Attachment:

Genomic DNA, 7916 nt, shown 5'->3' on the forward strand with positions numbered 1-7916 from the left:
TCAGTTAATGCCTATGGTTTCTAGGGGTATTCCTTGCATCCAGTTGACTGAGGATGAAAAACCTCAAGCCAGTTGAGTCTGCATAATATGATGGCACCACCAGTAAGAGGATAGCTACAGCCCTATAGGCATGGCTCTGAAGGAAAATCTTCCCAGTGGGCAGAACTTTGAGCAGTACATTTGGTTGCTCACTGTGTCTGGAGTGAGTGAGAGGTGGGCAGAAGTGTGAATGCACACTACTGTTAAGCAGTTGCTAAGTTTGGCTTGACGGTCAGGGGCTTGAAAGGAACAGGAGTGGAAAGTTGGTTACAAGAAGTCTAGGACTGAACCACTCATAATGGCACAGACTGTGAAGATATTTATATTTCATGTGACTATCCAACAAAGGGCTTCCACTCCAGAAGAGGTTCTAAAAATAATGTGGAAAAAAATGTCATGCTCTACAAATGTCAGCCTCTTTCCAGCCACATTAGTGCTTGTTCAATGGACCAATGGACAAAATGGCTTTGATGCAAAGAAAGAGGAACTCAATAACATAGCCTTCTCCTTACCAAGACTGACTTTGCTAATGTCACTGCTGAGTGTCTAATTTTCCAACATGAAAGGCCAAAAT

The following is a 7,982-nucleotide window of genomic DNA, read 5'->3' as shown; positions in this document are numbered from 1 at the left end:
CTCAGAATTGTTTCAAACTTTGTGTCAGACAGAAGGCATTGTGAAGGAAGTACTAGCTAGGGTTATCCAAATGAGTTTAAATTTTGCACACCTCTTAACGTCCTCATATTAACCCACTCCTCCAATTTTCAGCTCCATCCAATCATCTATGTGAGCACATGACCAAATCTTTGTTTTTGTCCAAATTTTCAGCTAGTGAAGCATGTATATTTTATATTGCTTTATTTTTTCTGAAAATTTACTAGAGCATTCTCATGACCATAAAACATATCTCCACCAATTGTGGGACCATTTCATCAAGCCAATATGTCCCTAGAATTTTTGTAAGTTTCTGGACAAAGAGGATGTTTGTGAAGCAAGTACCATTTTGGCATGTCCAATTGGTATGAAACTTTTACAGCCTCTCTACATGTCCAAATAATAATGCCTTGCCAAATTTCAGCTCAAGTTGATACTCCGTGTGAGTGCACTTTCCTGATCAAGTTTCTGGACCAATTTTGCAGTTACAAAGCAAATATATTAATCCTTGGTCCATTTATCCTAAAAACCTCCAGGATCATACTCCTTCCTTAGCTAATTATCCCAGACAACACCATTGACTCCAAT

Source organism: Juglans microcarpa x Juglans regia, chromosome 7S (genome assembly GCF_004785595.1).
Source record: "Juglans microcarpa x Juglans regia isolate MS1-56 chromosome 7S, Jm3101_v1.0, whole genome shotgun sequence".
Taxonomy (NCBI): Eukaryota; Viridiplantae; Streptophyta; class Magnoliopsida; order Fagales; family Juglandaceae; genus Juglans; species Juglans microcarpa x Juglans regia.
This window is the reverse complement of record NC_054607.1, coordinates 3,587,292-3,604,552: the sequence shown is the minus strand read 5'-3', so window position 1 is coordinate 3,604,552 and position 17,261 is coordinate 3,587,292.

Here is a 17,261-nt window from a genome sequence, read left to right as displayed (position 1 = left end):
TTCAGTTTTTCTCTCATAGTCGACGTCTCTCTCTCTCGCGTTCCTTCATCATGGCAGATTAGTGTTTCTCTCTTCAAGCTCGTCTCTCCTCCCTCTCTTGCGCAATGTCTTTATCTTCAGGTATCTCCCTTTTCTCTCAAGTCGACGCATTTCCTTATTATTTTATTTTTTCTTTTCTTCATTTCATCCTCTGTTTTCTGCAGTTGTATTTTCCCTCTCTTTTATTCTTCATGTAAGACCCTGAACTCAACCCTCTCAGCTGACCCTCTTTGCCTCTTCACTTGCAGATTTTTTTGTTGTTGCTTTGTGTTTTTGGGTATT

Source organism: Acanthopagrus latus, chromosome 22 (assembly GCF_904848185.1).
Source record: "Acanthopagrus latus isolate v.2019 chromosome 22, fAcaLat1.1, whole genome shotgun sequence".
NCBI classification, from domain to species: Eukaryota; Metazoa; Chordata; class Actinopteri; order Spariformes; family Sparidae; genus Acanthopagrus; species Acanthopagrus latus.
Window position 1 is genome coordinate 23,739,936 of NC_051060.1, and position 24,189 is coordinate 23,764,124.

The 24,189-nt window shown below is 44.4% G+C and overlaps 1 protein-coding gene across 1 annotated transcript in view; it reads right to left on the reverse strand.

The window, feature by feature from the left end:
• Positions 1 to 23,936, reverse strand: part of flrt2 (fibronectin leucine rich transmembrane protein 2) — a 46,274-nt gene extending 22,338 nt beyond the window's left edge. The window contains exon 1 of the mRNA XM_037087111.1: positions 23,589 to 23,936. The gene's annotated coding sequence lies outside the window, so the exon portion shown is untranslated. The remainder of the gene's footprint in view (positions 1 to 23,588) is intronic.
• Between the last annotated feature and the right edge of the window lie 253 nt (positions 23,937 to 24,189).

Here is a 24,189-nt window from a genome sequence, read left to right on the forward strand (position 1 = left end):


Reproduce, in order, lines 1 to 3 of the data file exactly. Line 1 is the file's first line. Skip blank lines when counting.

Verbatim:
Genomic DNA, 7916 nt, shown 5'->3' on the forward strand with positions numbered 1-7916 from the left:
TCAGTTAATGCCTATGGTTTCTAGGGGTATTCCTTGCATCCAGTTGACTGAGGATGAAAAACCTCAAGCCAGTTGAGTCTGCATAATATGATGGCACCACCAGTAAGAGGATAGCTACAGCCCTATAGGCATGGCTCTGAAGGAAAATCTTCCCAGTGGGCAGAACTTTGAGCAGTACATTTGGTTGCTCACTGTGTCTGGAGTGAGTGAGAGGTGGGCAGAAGTGTGAATGCACACTACTGTTAAGCAGTTGCTAAGTTTGGCTTGACGGTCAGGGGCTTGAAAGGAACAGGAGTGGAAAGTTGGTTACAAGAAGTCTAGGACTGAACCACTCATAATGGCACAGACTGTGAAGATATTTATATTTCATGTGACTATCCAACAAAGGGCTTCCACTCCAGAAGAGGTTCTAAAAATAATGTGGAAAAAAATGTCATGCTCTACAAATGTCAGCCTCTTTCCAGCCACATTAGTGCTTGTTCAATGGACCAATGGACAAAATGGCTTTGATGCAAAGAAAGAGGAACTCAATAACATAGCCTTCTCCTTACCAAGACTGACTTTGCTAATGTCACTGCTGAGTGTCTAATTTTCCAACATGAAAGGCCAAAAT

The following is a 7,982-nucleotide window of genomic DNA, read 5'->3' as shown; positions in this document are numbered from 1 at the left end: